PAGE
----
Deliveroo boss’s £106m jackpot not looking quite so tasty: Will Shu’s huge share award now worth £33m after ‘worst IPO in London’s history’
Deliveroo founder Will Shu was given a massive bonus worth more than £100million when his company floated on the London Stock Exchange 12 months ago.
The food delivery firm was valued at £7.6billion when it listed a year ago today, with its shares priced at 390p each.
Shu was handed 27m shares, worth almost £106million at the time of the initial public offering (IPO).
IPO misery: Deliveroo founder Will Shu’s bonus was worth more than £100m a year ago but is worth £33m now after shares slumped 70%
His total pay last year topped £106million once his pay and perks of £542,000 were included, according to yesterday’s annual report.
But the company was quickly branded ‘Flop-eroo’ as the share price tumbled. The slump means the shares Shu was handed are now worth just £33million, while his stake is valued at £141million.
The share price, which fell 3.9 per cent, or 4.9p to 120p yesterday, means it is valued at just £2.1billion. It has been dubbed ‘the worst IPO in London’s history’.
Before floating, Deliveroo hoped to be valued as high as £8.8billion, setting it up to be London’s biggest listing for a decade.
It was even endorsed by Chancellor Rishi Sunak and has high- profile backers including Next chief executive Lord (Simon) Wolfson, who has a 0.2 per cent stake and is on the board.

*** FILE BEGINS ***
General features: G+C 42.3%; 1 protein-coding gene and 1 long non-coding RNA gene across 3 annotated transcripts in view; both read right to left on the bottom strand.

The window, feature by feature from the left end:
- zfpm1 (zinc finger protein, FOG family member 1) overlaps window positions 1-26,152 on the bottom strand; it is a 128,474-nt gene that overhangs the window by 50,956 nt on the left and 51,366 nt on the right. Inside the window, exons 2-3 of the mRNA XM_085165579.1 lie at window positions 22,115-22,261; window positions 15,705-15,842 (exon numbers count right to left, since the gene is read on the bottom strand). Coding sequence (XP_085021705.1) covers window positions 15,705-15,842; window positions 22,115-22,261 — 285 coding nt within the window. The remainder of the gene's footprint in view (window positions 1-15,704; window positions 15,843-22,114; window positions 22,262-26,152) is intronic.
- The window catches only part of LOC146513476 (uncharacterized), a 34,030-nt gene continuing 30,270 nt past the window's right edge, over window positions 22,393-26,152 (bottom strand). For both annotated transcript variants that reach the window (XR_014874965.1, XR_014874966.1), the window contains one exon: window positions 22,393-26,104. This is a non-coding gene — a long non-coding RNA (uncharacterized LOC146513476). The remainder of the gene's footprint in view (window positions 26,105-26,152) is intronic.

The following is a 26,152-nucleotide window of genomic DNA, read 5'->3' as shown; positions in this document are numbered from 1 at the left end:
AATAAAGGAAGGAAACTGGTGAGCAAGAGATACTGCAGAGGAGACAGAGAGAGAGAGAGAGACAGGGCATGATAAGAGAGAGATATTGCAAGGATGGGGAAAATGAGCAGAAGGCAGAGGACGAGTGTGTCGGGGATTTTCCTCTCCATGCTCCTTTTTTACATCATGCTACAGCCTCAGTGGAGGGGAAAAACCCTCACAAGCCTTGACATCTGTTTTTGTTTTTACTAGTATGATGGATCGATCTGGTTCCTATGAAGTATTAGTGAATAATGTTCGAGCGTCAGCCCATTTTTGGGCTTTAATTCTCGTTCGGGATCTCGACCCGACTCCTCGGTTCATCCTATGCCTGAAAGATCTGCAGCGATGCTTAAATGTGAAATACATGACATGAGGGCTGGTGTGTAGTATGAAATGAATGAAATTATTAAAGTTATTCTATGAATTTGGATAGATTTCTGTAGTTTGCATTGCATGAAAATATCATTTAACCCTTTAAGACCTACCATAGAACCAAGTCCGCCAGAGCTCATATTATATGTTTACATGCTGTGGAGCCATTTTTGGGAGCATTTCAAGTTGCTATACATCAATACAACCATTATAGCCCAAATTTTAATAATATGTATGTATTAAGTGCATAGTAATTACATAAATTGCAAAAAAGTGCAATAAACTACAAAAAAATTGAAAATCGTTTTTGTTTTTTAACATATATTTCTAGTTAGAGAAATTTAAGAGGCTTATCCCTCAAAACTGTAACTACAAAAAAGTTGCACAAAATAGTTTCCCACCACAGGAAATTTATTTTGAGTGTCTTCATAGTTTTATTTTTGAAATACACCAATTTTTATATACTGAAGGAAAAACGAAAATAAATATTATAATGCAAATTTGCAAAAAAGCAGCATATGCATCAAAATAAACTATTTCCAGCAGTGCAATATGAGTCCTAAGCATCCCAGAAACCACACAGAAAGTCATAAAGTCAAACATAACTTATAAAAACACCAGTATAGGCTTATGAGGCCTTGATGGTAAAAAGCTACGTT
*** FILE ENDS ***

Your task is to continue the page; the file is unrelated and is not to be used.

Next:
But major investors stepped back, denouncing its working practices and governance, and when trading began shares crashed by as much as 31 per cent, leaving tens of thousands of small investors out of pocket.
And the slide has continued, with the shares dropping 70 per cent.
Shu’s bumper payout was revealed in Deliveroo’s annual report for 2021, another year of thumping losses. It lost £289million in 2021, more than its £213million loss in 2020.
But sales grew 57 per cent from a year earlier to £1.8billion, while orders jumped 73 per cent to 300.6million.
Deliveroo is ploughing money into marketing and investment to expand its share of the cut-throat delivery market where it faces deep-pocketed competitors including Uber Eats, Just Eat, Getir and Gorillas.
In a letter to investors within the report, Shu said the listing was necessary as it raised £1billion to invest in growth.
‘Since the IPO, our share price performance has been poor and that’s disappointing to me not just because I’m the CEO, but because I’m the largest individual shareholder,’ he said.
‘My interests are aligned with shareholders’ over the long term and I will continue to do my best to improve long-term shareholder value.’
Shu founded Deliveroo in 2013 in London. It operates in 11 countries, with over 180,000 riders.
BAE chief takes home ‘only’ £6m
Top gun: BAE Systems boss Charles Woodburn
While delivering food has proved highly lucrative for Will Shu, running the country’s leading defence contractor while war rages in eastern Europe is less so.
However, BAE Systems boss Charles Woodburn took home £6.3million last year – his highest pay packet there.
Woodburn, 51, has now earned £20million since taking over in 2017.
He pocketed £6.1million last year when he received a one-off payment to stop him from moving from BAE to miner Rio Tinto.
BAE stock is up by more than 20 per cent since the invasion of Ukraine in February. This has added around £4billion to BAE’s value.
Woodburn’s 2021 pay included a £2.4million bonus but fewer shares. Rewards were based on meeting targets he was set.